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Torture As A Sort Of Metaphor

Something very strange is happening. Usually I find Andrew Sullivan to be strident and unpersuasive – or rather, only persuasive when I already agree with him to begin with, as with gay marriage. But this is entirely on point. Good job, that interestingly-bearded expat.

Maybe he just seems muted in comparison to the Susan Sontag essay he’s critiquing:

It is hard to measure the increasing acceptance of brutality in American life, but its evidence is everywhere, starting with the games of killing that are the principal entertainment of young males to the violence that has become endemic in the group rites of youth on an exuberant kick. From the harsh torments inflicted on incoming students in many American suburban high schools–depicted in Richard Linklater’s film Dazed and Confused (1993)–to the rituals of physical brutality and sexual humiliation to be found in working-class bar culture, and institutionalised in our colleges and universities as hazing–America has become a country in which the fantasies and the practice of violence are, increasingly, seen as good entertainment, fun.

Jesus. Sullivan’s response to this paragraph is about as charitable as it could possibly be:

The leaps of logic here are unfathomable… Why not [blame] Eminem, while we’re at it?

Sontag’s piece, like the Robert Reich piece Tim linked to yesterday, starts off by assuming the absolute worst of as many people as possible, then wrings its hands over their various iniquities:

It’s likely that quite a large number of Americans would rather think that it is all right to torture and humiliate other human beings–who, as our putative or suspected enemies, have forfeited all their rights–than to acknowledge the folly and ineptitude and fraud of the American venture in Iraq.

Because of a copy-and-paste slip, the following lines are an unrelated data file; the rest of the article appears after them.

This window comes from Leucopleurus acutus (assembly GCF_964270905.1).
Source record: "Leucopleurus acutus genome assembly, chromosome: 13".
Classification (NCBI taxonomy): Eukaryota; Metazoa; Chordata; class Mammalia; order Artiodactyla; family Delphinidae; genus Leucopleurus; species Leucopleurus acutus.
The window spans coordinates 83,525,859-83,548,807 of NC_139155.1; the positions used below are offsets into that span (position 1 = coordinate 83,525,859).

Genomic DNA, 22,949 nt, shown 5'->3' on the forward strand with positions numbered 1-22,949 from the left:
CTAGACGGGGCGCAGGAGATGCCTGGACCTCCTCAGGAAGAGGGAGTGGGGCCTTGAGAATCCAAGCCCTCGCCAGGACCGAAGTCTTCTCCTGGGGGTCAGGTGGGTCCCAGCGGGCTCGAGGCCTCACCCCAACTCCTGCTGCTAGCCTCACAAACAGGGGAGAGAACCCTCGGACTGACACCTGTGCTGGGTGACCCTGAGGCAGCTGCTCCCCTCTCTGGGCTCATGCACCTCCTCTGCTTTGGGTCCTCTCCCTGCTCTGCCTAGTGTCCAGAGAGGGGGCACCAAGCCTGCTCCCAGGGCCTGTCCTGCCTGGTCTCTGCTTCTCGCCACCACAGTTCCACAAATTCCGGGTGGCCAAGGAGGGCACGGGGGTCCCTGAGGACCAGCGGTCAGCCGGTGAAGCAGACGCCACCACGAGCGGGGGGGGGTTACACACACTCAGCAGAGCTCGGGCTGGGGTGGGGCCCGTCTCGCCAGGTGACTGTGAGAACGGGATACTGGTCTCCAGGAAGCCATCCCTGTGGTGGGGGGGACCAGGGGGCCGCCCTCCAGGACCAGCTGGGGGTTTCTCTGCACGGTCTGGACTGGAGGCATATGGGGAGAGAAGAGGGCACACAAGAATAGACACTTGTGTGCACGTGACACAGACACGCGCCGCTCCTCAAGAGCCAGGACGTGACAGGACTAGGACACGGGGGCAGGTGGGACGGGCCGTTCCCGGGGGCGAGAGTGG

Ah, scaremongering. There’ll be a lot more of this to come (from the right, too, God knows) this year.

(And Sullivan’s last paragraph is right on.)

  1. Timothy says:

    I’m not at all conflicted about gay marriage and I find Sullivan fairly annoying on the subject these days. I also have to tune out when he talks about how increasing gas taxes will be good for the economy (both short and long run) or any of the other junk economics he tosses around. I think y’all are right, he’s just not persuasive and on some topics he’s completely uninformed.

  2. WWB says:

    Fair point on Sullivan not being too persuasive. When he starts flirting with Kerry (and I don’t mean it like that) I roll my eyes and move to the next post. When he goes off on gay marriage (which I’m pretty conflicted about) I read a bit, then keep scrolling. (Some days I only scroll — when he covers gay marriage only, I tune out.) When he talks about Iraq or moral bankruptcy on the left, that gets my attention.

    But is he not persuasive or am I just reading the stuff that backs up my pre-conceived notions? Probably some of both. You’re right on the “strident” charge.

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